Loneliness is all about feeling isolated, but it’s actually quite common, a new study shows.
An Australian study of 1,200 adults published in the Journal of Clinical Nursing this month found that nearly a third of respondents reported being lonely.
Among the findings:
--Thirty-five percent reported being lonely.
--Men were more likely than women to report being lonely.
--People who said they had “strong religious beliefs” were less likely to report being lonely.
--People with higher incomes reported less loneliness.
The researchers included William Lauder, PhD, RMN, a professor at the nursing and midwifery school at Australia’s University of Dundee.
Loneliness: What Counts?
Does age make a difference in loneliness? Lauder’s survey didn’t prove that.
The survey showed that loneliness was lowest for 18- to 19-year-olds and highest for people in their 40s, with the elderly falling somewhere in between. However, researchers said those results could have been due to chance, and that the study did not prove that age was a factor in loneliness. So, don’t fear that your 40s will be a particularly lonely decade.
In addition, retirees reported less loneliness than unemployed people.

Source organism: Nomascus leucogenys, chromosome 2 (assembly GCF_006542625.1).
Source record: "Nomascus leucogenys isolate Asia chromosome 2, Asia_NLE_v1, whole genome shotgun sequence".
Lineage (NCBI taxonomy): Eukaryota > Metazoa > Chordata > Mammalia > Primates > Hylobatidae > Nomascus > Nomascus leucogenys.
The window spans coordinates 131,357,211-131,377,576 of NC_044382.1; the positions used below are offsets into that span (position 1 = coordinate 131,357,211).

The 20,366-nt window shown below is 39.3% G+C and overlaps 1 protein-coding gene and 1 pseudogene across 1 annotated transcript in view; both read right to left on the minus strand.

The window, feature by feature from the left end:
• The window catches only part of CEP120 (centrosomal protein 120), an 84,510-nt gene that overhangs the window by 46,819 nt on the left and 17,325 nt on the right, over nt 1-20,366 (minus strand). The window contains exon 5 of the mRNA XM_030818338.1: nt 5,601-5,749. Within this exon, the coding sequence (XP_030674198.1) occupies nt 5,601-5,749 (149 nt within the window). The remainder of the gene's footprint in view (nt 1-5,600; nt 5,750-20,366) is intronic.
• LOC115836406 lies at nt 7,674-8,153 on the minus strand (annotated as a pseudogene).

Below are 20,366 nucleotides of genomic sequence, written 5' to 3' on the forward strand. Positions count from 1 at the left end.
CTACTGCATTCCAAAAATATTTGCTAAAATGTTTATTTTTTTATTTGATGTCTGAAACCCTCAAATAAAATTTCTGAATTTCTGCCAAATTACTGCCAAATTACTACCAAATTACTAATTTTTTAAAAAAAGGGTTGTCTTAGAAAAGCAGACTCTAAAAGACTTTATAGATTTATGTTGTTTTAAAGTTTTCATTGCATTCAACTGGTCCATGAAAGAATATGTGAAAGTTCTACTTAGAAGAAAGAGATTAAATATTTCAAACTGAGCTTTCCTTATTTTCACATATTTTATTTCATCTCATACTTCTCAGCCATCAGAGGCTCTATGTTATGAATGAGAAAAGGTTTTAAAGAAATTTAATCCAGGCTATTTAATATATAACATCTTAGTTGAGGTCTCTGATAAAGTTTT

Length of time living in the area didn’t matter. Neither did the number of a person’s social ties.
“Loneliness has less to do with the quantity of social relationships than with the quality” of those relationships, the researchers write.
Loneliness and Health
Loneliness has been linked to depression, heart disease, and other health problems, note Lauder and colleagues.
But their survey didn’t cover health problems. The researchers also don’t know which comes first -- loneliness or those other conditions -- or how loneliness might hamper health.
Lauder’s survey amounts to a one-time snapshot of loneliness. It doesn’t show if participants were just having a bad day when they took the 30-minute telephone survey or if they’d felt lonely for a long time.
Even so, there’s no need to let loneliness run (or ruin) your life. Forging new social ties or deepening existing relationships could prove rewarding at any stage of life.
By Miranda Hitti, reviewed by Louise Chang, MD
SOURCES: Lauder, W. Journal of Clinical Nursing, March 2006; vol 15: pp 334-340. News release, Wizard Communications.